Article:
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What is a Climbing Wall

Bildering And Bilderers
Geoffrey Windthrop Young
Arthur Pinner

First True Climbing Structure
Clark Schurman
Camp Long

Post War Development

1960's Boom
Britians First Climbing Walls

1970's Development

Climbing Wall ManufacturersBendcrete Climbing Walls

DR Climbing Walls

University Walls
Brunel University
Spire Rock
University of Washington

The 1980's Wall Development
The invention of the bolt on Hold

First Commercial Climbing Centre
Vertical, In Seattle
Mile End, London

The 1990's Beginning of the Golden Age

21st Century Climbing Walls and the Future

THE SCHURMAN ROCK -Seattle - 1938-1940
The smooth granite stones that lead to the top of The Schurman Rock are testimony to the thousands of people who have climbed to the summit. At about 26 feet tall, it's no Mount Everest and even at its summit, it is dwarfed by the surrounding trees that have grown since in was built.

The Schurman Rock is the first artificial Climbing structure or climbing wall known to have been built for the sole purpose of teaching and practising rock climbing and mountaineering. Until this event climbers used building and artificial structures, such as bridges aqueducts and retaining walls. The structure is described as a Polylith, being constructed from rocks and masonry concreted together to form climbing features. As a facility is there is an easy slabby side and a side with difficult climbs. The more difficult side offers the chance to practice different types of climbing, including chimneys and overhanging walls, and belaying an abseiling. Notably missing from the climbing features are jamming cracks, as these didn't become popular until the 1950's. A well as the climbing rock there are also irregular blocks designed to improve balance when moving over rough mountain territory. Perhaps the most incredible feature is the inclusion of a 'concrete glacier' to practice glacier techniques.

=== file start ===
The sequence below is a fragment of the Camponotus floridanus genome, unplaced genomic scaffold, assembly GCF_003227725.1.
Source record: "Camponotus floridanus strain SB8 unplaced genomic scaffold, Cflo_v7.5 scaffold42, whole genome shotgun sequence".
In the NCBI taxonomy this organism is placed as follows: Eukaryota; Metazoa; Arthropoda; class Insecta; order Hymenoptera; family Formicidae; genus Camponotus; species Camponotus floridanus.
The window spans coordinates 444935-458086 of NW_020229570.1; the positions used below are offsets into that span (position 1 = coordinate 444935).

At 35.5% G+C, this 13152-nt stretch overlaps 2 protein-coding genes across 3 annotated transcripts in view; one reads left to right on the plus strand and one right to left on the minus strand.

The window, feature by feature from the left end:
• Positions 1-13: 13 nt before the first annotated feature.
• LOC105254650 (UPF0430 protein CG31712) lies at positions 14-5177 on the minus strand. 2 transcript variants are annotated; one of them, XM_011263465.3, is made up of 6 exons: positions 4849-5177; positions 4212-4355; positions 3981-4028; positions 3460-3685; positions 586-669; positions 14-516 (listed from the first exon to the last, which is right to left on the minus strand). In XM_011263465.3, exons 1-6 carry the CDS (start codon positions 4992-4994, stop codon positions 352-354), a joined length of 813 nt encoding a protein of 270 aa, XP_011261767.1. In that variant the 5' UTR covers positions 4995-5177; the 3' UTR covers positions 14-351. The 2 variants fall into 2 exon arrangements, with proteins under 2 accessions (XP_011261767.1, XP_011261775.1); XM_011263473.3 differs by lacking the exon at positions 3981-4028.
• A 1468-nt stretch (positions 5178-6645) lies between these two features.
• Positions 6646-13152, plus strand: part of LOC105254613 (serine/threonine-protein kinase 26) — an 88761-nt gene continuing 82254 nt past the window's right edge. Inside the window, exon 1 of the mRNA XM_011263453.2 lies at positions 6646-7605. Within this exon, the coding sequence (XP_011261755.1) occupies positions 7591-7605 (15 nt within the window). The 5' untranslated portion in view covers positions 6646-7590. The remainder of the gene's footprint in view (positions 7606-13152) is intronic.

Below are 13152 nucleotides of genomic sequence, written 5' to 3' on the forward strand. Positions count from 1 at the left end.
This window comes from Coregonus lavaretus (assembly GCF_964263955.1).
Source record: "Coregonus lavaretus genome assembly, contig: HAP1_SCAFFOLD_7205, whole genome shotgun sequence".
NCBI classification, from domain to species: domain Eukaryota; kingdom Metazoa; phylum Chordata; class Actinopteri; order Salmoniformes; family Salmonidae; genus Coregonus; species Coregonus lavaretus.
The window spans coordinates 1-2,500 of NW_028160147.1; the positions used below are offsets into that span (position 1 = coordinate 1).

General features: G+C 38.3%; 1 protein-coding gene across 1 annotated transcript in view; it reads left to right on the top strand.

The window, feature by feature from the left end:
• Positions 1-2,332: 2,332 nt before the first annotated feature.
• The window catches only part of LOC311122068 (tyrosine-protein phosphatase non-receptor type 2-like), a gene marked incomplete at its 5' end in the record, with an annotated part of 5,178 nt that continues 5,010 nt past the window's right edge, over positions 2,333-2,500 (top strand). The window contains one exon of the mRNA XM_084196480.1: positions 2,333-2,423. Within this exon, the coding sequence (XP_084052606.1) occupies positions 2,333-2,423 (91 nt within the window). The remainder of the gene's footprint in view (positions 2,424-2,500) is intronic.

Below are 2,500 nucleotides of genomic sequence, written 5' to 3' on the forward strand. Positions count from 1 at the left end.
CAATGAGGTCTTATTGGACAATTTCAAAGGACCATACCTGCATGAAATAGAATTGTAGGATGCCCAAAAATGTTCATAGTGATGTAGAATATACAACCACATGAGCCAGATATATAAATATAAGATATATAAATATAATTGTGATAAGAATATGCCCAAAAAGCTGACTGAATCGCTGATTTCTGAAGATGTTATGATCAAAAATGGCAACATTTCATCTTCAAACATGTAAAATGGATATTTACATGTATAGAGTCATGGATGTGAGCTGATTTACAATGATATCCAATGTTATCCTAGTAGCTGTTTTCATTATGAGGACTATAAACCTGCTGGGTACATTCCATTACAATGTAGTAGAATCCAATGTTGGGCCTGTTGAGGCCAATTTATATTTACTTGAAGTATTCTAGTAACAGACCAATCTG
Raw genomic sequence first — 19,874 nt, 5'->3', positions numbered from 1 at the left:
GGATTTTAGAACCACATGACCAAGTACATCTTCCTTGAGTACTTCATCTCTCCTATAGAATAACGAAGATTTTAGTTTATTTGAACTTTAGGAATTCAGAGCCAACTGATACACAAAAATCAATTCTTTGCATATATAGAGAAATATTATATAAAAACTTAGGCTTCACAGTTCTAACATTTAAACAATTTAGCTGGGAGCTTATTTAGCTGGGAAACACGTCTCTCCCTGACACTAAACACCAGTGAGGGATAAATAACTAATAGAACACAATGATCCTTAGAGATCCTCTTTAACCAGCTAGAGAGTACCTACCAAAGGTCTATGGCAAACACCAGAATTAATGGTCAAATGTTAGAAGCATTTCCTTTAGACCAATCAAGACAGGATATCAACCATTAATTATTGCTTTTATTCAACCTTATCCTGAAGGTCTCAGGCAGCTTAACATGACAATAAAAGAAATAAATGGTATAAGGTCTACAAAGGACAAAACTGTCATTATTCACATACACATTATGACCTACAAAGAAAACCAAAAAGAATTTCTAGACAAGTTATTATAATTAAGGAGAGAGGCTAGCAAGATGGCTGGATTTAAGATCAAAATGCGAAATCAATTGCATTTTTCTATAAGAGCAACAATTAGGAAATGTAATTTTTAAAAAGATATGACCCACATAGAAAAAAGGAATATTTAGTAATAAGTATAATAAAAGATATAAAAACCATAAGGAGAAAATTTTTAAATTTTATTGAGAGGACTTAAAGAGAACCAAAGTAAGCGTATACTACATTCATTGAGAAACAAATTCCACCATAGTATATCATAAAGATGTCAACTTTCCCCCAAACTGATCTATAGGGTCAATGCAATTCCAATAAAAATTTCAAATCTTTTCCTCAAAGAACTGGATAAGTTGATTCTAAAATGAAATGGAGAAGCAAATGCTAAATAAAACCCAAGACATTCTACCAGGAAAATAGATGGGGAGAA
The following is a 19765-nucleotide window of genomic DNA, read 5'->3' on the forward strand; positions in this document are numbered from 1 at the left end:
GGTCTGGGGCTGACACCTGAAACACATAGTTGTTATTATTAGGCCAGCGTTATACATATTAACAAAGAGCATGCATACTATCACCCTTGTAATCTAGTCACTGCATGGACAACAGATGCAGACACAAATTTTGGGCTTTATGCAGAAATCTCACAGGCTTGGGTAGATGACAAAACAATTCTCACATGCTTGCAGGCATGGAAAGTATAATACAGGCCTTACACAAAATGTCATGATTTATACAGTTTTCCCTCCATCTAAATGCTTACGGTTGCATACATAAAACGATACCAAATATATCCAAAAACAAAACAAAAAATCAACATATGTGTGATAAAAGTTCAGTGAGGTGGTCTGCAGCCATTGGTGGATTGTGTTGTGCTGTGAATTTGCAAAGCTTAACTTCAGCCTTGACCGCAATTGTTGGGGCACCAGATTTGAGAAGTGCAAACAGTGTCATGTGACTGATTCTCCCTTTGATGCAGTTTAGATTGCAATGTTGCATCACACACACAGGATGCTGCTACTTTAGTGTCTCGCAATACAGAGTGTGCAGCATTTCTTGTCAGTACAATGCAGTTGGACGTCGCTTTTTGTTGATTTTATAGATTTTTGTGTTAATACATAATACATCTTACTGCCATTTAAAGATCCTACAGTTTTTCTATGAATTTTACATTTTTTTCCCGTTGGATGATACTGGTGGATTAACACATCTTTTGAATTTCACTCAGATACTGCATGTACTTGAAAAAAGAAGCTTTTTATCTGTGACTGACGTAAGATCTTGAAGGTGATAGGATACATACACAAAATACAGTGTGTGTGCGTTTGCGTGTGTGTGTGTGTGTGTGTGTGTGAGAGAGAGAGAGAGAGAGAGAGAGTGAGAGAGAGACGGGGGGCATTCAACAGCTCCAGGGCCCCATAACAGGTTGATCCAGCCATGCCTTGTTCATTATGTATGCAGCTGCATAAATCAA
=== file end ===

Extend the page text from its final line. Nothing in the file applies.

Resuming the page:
The Schurman Rock in West Seattle has been the practice ground for some of world's most accomplished mountaineers, including Jim Whittaker, the first American to reach the top of Mount Everest and his twin brother Lou who led the first successful ascent on the north Col of Everest and the legendary Fred Beckey. As well as the tens of thousands of youths that learnt to climb on the structure.


Conception and Building
1999 Closure
2003 Reopenning

It is said that it is, "an irresistible magnet for children who just love to clamber. From scrambling over boulders to vertical struggles up sheer walls, climbers of all abilities can belay, rappel and grapple their way over the rock." The Monitor Rock 1941Image © Copyright 1995-2010 City of Seattle
Conception and Building
The Rock is located in Camp Long. It was once a little used, 68 acre corner of the West Seattle Golf Course consisting of rough scrub land and bushes. In 1937 Seattle Park Board member, Archie Phelps, Judge William Long, Ben Evans of the Seattle Park Department and Clark Schurman, well known Scout leader, expert mountaineer and wilderness camp developer, embarked on a mission. They wanted to acquire and develop this land to make it into a place for organized scouting groups to learn camping skills. They were joined by a committee of representatives of youth groups, City Council members, other concerned citizens and supportive agencies and councils. Together they worked hard to create Camp Long and protect its natural beauty.